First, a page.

Sarah Palin reportedly lobbied producers of the ABC hit show "Dancing With The Stars" on Thursday night to bring failed Tea Party-backed U.S. Senate candidate Christine O'Donnell on as a contestent to the next season of the program.

According to the entertainment website PopEater, the former Alaska governor assumed the role of "casting director" when cheering on daughter Bristol as she competed in the show's finale.

An executive at ABC reportedly signaled that O'Donnell taking to the dancing floor might be an idea worth considering. The network insider also took a shot at the conservative favorite's infamous "I'm not a witch" campaign ad, which she released during her general election fight against now-Democratic Senator-elect Chris Coons.

"O'Donnell would fit right in," said the source to PopEater. "She certainly would be so controversial that the amount of press attention and buzz the show would get would be huge. Plus, you know they would make her dance in a witch's hat with a broomstick."

Palin's show lost 40% of its viewing audience for its second episode, which put it back down there with the bowling channel or something. So, five million people came to watch the opener, three million came back:

Apparently the country is not overly interested in watching Sarah Palin stun halibut with a billy club. Deadline Hollywood reports that Sarah Palin's Alaska, which drew a record 5 million viewers for its premiere last Sunday, lost 2 million viewers for this Sunday's follow-up.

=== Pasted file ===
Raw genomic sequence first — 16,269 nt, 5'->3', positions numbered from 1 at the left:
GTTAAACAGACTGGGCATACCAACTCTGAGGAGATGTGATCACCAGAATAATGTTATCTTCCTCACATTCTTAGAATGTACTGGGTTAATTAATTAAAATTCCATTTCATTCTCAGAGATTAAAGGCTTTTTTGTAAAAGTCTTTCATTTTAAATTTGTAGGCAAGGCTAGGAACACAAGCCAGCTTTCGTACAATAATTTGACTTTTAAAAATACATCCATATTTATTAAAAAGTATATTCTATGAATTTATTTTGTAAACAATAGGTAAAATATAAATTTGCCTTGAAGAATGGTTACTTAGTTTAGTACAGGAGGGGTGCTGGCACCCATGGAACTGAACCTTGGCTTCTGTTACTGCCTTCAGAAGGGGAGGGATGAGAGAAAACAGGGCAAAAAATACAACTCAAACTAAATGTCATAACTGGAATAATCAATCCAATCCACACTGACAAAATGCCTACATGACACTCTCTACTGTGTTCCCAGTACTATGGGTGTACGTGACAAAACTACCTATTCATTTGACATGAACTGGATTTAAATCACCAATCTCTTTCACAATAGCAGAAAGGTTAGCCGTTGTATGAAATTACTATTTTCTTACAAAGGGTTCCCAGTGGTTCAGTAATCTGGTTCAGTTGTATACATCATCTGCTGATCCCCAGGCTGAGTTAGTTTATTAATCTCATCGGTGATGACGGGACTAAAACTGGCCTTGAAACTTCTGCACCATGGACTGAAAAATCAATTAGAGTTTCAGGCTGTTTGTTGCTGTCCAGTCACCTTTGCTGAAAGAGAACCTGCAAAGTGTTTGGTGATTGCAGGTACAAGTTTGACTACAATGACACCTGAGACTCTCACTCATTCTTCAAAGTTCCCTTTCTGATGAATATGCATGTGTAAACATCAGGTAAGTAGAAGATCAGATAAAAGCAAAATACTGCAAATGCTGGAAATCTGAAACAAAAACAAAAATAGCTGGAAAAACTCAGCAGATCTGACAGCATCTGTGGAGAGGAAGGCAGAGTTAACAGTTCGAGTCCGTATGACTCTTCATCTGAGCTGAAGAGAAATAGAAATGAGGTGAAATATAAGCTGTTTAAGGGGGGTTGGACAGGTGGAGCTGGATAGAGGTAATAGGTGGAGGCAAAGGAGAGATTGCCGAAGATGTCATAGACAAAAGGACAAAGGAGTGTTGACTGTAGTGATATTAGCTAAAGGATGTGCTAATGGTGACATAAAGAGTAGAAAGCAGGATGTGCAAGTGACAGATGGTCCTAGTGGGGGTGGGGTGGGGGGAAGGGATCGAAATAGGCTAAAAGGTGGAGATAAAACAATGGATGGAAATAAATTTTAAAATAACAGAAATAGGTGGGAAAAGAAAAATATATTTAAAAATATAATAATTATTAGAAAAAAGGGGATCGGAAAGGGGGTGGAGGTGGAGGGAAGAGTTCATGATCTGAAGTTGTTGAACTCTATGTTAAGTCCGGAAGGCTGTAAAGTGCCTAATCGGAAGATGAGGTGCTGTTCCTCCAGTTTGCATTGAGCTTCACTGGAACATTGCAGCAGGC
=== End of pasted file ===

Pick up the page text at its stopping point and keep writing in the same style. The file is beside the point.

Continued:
On Sunday, the series executive produced by Mark Burnett, drew 3 million viewers. That is down 40% from the 5 million who tuned in for the debut last Sunday. In adults 18-49, Palin averaged 885,000, down 45% and also posted a similar decline, 46%, in adults 25-54.
Regarding the lawsuit against Gawker for leaking excerpts from Palin's book, the online journal looks into the case law on this kind of suit and comes up supporting Gawker over Harper-Collins and Palin:
[T]he Nation Enterprises case is different from the Palin case in one key respect: it involved a writer that had objectively been cheated out of a contract; Palin, by contrast, stands to make many millions from her book.

Ordinarily, Gawker‘s cheeky commentary on a political figure of national interest would seem like a classic case of fair use. The post that went up (no longer on Gawker) has commentary interspersed throughout Palin’s text. And even with the parts that weren’t commented on directly—the attribution page, for instance—couldn’t those be a type of commentary in and of themselves? After all, we’re talking about Sarah Palin here, a woman who can actually be parodied by actors reading verbatim transcripts of her words.

But Gawker was publishing a leak. Is the website’s publication of a negative post prior to the release of the book really so different, legally speaking, than it would have been five days later, after the book had hit store shelves? Unfortunately, yes. Stanford’s Fair Use Project has some details on seven key precedents regarding text-based fair use, including Harper & Row v. Nation Enterprises. The common thread: judges are generally ready to give copyright holders strong remedies when the supposed “fair use” might hurt the copyright holder’s bottom line.